Priorities: Considering the property as a whole, it’s advantageous to identify high, medium and low areas of importance for tree installation and maintenance. As various sites are chosen, it’s helpful to rely on area-specific resources for selecting and placing desirable species. Local arboretums and botanic gardens tend to be quite helpful; some local utility companies also offer good advice as well in this regard. In some instances, simple sketches can be prepared for the client that assist with prioritization.

Sphaeropsis/diplodia tip blight is a good example of a disease to be monitored over time.

Planting specifics: Possibly the most overlooked part of the planting process is the context for root and soil interfaces. If the soil in the root ball and planting site are roughly the same in terms of pH, texture, structure, fertility level and drainage capacity, all is well and the tree will usually get off to a good start. But, as is more often than not the case, there is a difference in any of these factors, the tree will suffer from dissimilar conditions. One of the most common is organic matter content: If the tree root ball is rich, loose and fertile and the site is heavy clay, tight and drains poorly, then the roots tend to rot and/or remain in the hole and circle rather than expanding laterally into the landscape.

Overcoming problems such as these is difficult, and directly impacts IPM and PHC. A critical concept to consider is planting area vs. planting hole. If big differences exist between newly acquired root mass and existing soils, the planting procedure should shift away from planting holes to areas of installation, where large expanses of soils are amended to create uniformity between the two. If large-scale modification is not feasible, then existing soils should be used exclusively, rather than filling the hole with organic matter, sand, bark or other amendments.

Is it an isolated or broad, landscape-wide cause? You only know when you look deeply.

Preservation: Trees that are in good health when planted have a good chance of success in the landscape if cared for with essential practices of mulching, irrigation, weed control and nutrient supply. Keeping the soil cool and moist, free from competition with grass and broadleaf weeds, preventing mowers and other turf maintenance equipment away from the trunk and soil sampling for nutrient need are key steps along the way. Going forward, customized maintenance plans should be developed that take the specifics of the tree and site into account.

Performance: Performance is the quintessential merging of IPM and PHC in that the key action involved is an evaluation of the previous and current health and vigor of the tree. Specific indicators include the rate of growth, the presence/absence of chlorosis, flowering potential/extent and density of foliage and stems. Quite simply, it can be characterized by a rating of “how it is growing,” both in terms of appeal and sturdiness.

Along with vigor, another performance characteristic is the relationship with other plantings such as the turf, flowers, groundcovers, shrubs and vegetable plantings. In most landscapes, all of these plants share the same root zone, particularly if the smaller ones are growing under the overstory trees. For example, if high pH is causing a river birch to struggle, chances are good that other sensitive plants such as spirea or filbert growing nearby also will be affected. The care of each plant in a landscape can affect the health of all plants in that landscape.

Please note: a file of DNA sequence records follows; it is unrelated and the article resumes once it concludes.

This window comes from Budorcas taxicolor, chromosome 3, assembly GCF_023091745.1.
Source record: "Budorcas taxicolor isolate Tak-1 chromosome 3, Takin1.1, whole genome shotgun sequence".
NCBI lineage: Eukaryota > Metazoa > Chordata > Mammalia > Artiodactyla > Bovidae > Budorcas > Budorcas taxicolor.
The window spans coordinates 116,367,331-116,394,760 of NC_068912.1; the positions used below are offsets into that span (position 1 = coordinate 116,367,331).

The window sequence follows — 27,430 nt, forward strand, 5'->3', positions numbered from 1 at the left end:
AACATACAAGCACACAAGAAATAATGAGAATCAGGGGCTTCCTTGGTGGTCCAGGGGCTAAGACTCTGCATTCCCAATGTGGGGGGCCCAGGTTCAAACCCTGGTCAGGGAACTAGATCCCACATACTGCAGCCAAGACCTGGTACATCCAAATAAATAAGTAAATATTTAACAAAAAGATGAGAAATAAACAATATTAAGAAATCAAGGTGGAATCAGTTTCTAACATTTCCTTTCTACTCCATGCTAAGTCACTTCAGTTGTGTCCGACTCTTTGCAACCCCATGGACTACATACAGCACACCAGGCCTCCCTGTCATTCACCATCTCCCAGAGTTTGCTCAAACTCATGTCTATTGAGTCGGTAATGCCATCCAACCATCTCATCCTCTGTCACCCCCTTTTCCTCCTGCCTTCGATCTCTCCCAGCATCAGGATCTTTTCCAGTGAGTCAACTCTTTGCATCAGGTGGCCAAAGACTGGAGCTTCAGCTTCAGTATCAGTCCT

Another factor involved with performance is the condition of a particular specimen, specifically in terms of hazard awareness and risk assessment. Regular inspections are crucial in determining the actual health of a tree – a healthy-looking veneer of foliage and flowers could be covering up internal decay and insect tunneling, which can cause real problems in the near future. It’s crucial that, in addition to noting specific pests and abiotic factors, “targets” (aka people and property) are identified and recommendations for treatment and/or removals assembled and then communicated to the property owner.

No outer symptoms of heartwood decay were evident before this catastrophic tree failure. A thin veneer of outer bark was intact.

PHOTO: MILT SCHNEIDER

Construction damage: Actions that are taken before, during and after nearby construction activities can have a significant influence on tree health. If it’s known that a certain tree will be affected by soil removal, trenching or compaction, prevention steps often can be made. Utilization of fencing, re-routing, mulch applications, bridging and other techniques can minimize damage to the roots and trunks of valuable trees. As well, a recovery plan should be implemented that involves keeping compounding influencers away from the tree(s) being impacted.

Specific pests: Monitoring for specific pests should be integral to the process and conducted on a regular basis – either monthly, seasonally or yearly, depending on the budget and extent of the plantings. Diagnosticians have their own approach, but regardless of whether it’s a quick focus on the “trouble spot” or a 360-degree, walk-around tactic, the overall method must be thorough and consider all plants, soils and cultural practices being conducted on the property – and in a perfect world, the neighboring properties.

Diagnosis is a skill like any other: Learning a language, playing the guitar, interviewing for a job – it has to be learned and practiced to be effective. The best place to start is with a thorough understanding of how trees grow and how they’re supposed to look and function, then to start considering well-known maladies commonly associated with the particular species of tree being diagnosed, finishing with the observed surrounding influences that are germane to the site. Fortunately, product suppliers, university extension faculty and other arborists are good sources of diagnostic assistance.

Tailoring/customizing: Each landscape is different: different client incomes, different client goals, different tree problems, different soils, different neighbors. As a result, there is no “one size fits all” program. The best approach is to start with a basic monitoring schedule and add to it based on the interests and goals of the property owner.

The additions can be simple or complex, with each program enhancement presented with the goal in mind of creating and maintaining a quality landscape with healthy trees.